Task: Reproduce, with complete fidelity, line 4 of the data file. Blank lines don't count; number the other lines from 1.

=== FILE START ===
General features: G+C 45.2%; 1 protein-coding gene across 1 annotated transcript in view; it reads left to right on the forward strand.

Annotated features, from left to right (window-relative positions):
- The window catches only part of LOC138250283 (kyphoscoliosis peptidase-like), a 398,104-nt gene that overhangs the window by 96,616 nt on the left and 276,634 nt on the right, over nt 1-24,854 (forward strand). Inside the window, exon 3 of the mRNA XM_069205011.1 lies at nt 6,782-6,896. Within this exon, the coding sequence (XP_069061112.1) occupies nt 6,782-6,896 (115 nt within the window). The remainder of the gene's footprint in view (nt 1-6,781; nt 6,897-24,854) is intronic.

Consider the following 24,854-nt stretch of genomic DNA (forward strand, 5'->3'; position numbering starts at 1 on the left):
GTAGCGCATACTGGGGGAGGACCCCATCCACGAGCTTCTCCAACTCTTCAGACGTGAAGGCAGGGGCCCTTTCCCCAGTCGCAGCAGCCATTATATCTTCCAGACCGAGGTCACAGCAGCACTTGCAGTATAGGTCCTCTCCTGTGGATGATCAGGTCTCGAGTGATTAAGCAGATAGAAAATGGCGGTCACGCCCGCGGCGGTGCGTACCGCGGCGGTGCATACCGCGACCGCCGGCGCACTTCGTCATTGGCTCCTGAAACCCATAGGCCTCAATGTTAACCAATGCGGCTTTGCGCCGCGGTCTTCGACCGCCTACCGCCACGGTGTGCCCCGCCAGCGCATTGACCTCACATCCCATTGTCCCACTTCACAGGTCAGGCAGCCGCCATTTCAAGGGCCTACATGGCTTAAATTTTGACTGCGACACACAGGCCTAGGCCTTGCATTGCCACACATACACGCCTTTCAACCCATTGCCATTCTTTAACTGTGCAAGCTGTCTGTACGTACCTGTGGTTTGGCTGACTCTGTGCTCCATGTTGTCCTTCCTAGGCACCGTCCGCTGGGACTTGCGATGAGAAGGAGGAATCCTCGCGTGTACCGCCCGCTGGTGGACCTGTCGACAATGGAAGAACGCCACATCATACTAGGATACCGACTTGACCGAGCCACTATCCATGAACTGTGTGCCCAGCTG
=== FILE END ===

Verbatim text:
Consider the following 24,854-nt stretch of genomic DNA (forward strand, 5'->3'; position numbering starts at 1 on the left):